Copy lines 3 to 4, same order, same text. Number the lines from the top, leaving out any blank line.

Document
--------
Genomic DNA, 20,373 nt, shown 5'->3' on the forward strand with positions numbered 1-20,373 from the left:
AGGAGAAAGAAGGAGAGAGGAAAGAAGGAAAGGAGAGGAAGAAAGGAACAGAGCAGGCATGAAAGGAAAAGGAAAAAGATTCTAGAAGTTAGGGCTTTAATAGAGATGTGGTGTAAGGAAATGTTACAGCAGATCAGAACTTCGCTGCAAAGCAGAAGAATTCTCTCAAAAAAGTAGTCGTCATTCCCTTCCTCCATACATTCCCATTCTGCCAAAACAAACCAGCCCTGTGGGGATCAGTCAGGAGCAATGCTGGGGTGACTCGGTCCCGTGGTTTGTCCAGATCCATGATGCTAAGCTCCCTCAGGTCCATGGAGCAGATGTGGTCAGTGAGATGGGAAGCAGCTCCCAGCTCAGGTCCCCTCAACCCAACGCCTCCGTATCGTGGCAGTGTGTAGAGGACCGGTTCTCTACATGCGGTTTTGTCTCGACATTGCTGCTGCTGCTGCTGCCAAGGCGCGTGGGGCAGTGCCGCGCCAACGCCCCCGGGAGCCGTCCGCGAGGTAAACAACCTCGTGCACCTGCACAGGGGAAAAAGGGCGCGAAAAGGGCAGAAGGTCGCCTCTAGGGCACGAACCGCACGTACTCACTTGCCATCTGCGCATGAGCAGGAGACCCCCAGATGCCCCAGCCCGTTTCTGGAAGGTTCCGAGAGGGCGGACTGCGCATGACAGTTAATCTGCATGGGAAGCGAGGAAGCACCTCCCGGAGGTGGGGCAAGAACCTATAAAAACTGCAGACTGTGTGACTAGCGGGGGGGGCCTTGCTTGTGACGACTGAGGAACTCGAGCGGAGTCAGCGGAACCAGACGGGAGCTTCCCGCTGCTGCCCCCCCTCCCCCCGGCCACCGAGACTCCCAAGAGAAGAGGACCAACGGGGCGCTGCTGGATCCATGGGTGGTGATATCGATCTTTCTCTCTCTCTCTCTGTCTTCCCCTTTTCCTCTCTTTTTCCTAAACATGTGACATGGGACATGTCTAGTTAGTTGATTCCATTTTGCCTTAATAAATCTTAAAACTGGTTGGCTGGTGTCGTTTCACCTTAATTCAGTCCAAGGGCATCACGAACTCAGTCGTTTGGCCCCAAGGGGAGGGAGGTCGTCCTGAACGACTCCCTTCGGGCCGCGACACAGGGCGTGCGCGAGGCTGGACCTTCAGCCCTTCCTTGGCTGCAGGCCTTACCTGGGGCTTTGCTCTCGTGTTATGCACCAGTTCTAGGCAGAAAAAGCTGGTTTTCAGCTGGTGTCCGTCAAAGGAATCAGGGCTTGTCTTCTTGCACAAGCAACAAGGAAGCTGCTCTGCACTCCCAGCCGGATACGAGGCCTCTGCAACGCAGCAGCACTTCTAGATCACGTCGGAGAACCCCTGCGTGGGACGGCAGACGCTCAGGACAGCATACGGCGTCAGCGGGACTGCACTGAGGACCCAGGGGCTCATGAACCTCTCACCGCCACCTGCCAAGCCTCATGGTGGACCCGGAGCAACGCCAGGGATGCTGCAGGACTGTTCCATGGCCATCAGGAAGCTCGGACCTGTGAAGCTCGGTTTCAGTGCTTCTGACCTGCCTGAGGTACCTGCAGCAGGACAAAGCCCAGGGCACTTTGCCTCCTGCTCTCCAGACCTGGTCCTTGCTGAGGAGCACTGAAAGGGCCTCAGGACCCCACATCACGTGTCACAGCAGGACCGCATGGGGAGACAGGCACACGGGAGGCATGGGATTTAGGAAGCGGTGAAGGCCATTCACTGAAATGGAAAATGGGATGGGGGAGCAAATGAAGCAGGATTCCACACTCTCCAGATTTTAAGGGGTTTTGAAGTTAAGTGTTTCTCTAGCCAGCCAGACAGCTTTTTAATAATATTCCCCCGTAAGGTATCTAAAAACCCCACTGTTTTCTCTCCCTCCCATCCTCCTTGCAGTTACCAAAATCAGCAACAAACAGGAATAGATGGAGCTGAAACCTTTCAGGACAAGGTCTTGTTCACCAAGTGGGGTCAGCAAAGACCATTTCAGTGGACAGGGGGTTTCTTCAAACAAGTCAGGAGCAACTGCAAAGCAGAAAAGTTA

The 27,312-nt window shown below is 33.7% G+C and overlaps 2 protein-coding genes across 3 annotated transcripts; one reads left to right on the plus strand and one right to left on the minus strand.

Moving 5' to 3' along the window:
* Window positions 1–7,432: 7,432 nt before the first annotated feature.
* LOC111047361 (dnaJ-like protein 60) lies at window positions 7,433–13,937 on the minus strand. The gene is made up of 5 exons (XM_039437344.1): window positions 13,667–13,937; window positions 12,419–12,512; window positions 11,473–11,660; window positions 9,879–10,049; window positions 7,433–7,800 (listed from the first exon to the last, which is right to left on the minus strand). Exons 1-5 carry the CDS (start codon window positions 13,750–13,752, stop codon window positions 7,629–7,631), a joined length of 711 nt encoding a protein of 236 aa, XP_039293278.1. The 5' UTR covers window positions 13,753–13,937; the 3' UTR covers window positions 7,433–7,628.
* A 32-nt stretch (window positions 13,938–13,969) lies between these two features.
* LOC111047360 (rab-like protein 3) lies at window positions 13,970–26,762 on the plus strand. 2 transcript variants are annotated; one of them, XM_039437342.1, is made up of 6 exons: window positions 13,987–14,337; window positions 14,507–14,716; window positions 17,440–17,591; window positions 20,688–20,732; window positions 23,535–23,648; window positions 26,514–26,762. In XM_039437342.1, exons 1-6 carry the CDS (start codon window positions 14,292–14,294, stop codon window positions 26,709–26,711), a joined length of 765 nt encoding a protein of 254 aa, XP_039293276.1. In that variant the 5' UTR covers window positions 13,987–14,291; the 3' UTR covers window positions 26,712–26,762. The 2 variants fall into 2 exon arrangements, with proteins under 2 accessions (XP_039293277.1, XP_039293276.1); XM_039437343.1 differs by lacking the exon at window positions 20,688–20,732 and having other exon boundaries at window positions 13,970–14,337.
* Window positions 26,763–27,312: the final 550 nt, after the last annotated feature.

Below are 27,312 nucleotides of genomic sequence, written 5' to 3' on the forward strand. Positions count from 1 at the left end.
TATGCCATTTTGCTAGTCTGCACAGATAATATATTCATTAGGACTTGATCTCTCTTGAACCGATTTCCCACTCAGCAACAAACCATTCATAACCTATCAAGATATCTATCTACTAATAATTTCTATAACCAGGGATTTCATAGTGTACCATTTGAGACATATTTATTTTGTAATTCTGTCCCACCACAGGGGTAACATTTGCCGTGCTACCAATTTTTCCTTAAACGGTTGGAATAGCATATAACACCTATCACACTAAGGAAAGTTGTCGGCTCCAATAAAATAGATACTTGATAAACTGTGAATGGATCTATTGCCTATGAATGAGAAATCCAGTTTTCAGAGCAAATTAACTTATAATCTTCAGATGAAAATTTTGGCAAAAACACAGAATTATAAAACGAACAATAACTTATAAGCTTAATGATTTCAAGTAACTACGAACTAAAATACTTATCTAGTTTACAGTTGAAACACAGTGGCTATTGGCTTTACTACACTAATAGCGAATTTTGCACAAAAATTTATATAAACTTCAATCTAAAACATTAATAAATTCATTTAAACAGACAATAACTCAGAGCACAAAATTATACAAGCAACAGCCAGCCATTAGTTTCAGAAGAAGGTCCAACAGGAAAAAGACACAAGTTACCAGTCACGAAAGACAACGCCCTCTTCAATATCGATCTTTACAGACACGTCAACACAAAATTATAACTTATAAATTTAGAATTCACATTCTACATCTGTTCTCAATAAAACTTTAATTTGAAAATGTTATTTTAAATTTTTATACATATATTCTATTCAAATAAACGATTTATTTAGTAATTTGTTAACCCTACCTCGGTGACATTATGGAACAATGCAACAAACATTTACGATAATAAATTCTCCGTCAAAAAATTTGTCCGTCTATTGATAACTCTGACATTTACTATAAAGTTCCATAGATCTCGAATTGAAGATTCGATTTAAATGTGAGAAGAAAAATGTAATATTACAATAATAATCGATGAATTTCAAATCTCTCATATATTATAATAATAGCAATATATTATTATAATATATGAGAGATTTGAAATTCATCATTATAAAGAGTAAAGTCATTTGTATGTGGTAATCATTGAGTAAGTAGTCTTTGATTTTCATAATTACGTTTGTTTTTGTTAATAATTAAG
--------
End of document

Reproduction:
The 27,312-nt window shown below is 33.7% G+C and overlaps 2 protein-coding genes across 3 annotated transcripts; one reads left to right on the plus strand and one right to left on the minus strand.

Moving 5' to 3' along the window: